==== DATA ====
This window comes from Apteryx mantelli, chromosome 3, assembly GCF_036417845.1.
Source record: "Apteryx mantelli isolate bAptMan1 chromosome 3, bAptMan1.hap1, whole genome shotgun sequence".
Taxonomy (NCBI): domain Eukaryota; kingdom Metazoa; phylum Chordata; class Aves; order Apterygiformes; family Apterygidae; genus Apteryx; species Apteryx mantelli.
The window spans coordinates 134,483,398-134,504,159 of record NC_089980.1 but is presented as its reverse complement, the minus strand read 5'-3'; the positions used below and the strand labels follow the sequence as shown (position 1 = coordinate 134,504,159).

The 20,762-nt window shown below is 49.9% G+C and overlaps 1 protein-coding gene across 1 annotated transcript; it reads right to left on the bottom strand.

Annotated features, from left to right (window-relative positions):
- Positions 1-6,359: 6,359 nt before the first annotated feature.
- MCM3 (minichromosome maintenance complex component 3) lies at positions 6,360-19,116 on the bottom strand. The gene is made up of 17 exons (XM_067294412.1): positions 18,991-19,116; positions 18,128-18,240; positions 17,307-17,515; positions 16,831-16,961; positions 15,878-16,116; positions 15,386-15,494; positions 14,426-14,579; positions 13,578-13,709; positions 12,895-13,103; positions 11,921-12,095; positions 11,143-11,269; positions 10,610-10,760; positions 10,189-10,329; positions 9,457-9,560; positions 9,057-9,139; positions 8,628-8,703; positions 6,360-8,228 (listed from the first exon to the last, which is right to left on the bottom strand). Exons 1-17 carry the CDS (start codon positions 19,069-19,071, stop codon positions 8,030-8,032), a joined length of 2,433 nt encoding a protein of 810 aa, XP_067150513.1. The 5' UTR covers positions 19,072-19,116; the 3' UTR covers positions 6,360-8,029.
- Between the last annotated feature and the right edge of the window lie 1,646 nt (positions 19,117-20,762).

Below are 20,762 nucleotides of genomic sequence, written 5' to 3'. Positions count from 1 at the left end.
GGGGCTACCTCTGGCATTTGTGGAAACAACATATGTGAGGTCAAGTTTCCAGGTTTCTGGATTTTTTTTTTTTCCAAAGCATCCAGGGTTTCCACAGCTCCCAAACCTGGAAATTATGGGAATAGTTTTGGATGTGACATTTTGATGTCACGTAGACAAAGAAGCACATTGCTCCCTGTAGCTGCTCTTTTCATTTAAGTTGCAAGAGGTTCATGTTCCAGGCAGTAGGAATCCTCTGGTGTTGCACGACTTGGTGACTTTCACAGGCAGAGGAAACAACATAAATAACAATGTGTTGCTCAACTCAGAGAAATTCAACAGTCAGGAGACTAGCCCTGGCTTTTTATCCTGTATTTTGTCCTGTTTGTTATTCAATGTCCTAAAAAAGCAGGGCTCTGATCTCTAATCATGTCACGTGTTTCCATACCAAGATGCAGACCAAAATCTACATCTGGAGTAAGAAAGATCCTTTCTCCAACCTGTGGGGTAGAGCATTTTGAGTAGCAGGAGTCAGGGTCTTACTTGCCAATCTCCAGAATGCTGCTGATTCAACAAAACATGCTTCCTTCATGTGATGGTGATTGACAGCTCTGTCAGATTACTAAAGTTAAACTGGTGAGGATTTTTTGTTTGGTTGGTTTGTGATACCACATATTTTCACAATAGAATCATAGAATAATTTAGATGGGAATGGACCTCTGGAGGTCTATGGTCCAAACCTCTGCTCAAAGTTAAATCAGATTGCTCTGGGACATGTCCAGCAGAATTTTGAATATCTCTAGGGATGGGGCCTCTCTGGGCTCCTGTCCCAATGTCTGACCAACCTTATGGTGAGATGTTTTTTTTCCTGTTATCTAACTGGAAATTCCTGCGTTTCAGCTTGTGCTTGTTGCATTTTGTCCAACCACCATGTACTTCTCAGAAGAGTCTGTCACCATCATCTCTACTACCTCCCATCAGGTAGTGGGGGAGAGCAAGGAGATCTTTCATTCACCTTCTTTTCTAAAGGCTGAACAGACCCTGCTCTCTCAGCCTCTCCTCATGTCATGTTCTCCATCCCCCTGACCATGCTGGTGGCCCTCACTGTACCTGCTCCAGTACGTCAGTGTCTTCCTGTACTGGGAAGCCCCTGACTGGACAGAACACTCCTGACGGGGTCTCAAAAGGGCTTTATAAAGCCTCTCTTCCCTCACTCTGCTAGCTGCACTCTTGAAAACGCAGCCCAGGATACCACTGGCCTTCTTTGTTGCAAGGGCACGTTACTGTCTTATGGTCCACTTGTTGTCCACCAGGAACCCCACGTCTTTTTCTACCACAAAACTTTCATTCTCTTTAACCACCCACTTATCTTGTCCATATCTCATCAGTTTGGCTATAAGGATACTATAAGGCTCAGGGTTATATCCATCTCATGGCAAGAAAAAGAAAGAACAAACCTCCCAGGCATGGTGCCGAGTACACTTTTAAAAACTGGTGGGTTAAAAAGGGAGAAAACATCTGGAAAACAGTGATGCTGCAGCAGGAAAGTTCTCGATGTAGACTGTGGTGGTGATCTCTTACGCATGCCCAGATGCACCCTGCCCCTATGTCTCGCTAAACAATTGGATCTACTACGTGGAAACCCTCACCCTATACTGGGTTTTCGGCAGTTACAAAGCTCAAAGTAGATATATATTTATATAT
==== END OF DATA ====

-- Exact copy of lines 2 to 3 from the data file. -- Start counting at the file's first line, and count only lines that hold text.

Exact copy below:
Source record: "Apteryx mantelli isolate bAptMan1 chromosome 3, bAptMan1.hap1, whole genome shotgun sequence".
Taxonomy (NCBI): domain Eukaryota; kingdom Metazoa; phylum Chordata; class Aves; order Apterygiformes; family Apterygidae; genus Apteryx; species Apteryx mantelli.